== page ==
Porn-detecting bots might not be able to tell the difference between grot and art

Content filters are often the first, last and only line of defence between innocent users and copping an eyeful of sexually explicit images in the last place you expect it.

Sometimes you can really do without an unexpected glimpse at some porn, and so many sites are using algorithms to stamp out grot before you see it. Unfortunately, it seems some of these porn-blocking bots aren’t working as well as you would hope, and they’re bravely saving several users from high art, as well as the adult stuff.

What’s to blame here? Machine learning.

Explained by Panda Security, they have explained the best way to teach a porn-blocking bot is to show it a whole bunch of pornographic images. This is similar to how anti-virus and anti-malware system works, and similar to those tools, there are false positives.

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Thing is, there is a big difference between a photo of someone in lingerie (that would be bad) and someone in a bikini at the beach (generally ok) and don’t even get started on how similar something like breastfeeding (again, ok) can appear to a bunch of things that are definitely bad.

We’ve seen this happen a few times recently. Panda Security mentions Tumblr’s contentious porn filter that activated in December, which has been flagging up a whole bunch of innocent images as sexually explicit.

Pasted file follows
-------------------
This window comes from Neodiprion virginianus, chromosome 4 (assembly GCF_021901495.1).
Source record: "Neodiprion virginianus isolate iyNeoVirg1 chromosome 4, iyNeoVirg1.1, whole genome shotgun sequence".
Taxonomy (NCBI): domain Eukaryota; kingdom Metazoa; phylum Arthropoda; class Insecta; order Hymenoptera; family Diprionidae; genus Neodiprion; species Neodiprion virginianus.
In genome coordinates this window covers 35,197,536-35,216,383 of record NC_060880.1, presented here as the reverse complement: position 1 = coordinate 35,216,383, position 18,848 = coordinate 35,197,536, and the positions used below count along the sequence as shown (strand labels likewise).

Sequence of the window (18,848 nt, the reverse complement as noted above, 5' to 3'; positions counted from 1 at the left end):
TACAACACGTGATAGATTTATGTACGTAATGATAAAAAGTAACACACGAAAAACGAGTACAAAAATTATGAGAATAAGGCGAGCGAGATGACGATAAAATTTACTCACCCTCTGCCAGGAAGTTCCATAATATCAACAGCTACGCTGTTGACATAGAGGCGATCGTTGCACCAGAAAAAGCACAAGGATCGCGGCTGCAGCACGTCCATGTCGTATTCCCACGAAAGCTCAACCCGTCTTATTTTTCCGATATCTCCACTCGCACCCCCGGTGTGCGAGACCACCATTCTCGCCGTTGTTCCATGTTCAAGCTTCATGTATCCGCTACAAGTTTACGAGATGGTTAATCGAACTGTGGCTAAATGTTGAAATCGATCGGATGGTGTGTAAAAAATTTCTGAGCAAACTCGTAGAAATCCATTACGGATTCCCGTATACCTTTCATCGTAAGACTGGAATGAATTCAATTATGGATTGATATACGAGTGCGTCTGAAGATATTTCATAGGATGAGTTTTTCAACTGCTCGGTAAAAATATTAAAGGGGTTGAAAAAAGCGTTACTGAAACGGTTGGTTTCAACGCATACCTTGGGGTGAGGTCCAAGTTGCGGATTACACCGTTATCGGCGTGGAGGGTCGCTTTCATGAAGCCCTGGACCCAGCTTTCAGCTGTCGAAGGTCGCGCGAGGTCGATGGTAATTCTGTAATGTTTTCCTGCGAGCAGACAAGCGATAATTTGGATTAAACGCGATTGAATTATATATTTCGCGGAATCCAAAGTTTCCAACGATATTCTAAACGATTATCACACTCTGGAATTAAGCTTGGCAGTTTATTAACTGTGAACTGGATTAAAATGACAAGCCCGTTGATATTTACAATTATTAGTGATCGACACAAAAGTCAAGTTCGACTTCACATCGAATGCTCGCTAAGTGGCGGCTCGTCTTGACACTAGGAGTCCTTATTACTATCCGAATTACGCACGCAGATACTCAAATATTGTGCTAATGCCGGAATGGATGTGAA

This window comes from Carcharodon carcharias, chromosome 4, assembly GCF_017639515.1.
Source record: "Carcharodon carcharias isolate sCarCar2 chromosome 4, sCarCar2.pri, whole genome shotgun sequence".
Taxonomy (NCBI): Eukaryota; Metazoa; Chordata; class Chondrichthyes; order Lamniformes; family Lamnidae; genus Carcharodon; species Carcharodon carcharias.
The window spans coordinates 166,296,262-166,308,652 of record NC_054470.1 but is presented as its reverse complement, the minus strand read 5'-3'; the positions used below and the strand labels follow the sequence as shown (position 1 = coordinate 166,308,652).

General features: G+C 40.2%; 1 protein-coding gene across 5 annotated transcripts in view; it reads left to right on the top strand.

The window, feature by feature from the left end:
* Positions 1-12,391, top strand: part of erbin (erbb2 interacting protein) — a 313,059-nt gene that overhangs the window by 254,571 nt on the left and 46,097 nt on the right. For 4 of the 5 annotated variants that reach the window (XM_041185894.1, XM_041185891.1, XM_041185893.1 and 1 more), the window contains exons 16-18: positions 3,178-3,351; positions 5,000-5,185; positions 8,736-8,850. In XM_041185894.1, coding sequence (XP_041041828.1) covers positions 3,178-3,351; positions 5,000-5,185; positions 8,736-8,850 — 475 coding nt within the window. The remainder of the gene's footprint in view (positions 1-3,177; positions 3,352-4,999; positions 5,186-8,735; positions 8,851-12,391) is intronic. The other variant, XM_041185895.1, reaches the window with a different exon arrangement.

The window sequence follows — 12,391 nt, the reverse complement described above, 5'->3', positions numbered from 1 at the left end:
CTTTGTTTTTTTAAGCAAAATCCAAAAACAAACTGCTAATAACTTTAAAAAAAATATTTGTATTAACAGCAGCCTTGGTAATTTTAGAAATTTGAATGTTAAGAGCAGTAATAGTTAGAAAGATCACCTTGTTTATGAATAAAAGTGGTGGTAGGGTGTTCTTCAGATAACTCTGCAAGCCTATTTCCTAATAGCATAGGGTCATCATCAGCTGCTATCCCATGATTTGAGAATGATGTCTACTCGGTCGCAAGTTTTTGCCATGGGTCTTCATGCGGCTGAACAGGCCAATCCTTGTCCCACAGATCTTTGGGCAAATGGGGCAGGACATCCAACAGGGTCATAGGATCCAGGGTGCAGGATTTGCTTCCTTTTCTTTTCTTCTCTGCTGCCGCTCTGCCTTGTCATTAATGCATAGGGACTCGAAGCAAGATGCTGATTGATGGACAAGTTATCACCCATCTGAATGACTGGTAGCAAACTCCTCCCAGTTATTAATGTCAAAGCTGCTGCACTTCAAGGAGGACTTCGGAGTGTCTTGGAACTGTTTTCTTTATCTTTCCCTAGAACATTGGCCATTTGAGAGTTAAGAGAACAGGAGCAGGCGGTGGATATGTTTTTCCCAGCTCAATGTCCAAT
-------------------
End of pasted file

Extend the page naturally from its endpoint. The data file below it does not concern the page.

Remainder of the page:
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“Ultimately, intelligent systems built using machine learning are flawed because the people programming them are unable to specify exactly where the line between ‘ok’ and ‘porn’ is crossed,” claims the Panda Security blog post. “The algorithms may be able to block 99.9% of questionable content, but the 0.1% that remains will always be an issue.”

“These nuances are irrelevant to anti-malware detection because a file can only be one of two states: ‘virus’ or ‘not virus’. Images on the other hand have three states: ‘porn’, ‘not porn’ and ‘maybe porn’. ‘Maybe porn’ is where machine learning can (and does) fail. It is also where the majority of investment in automated systems will take place in the coming years.”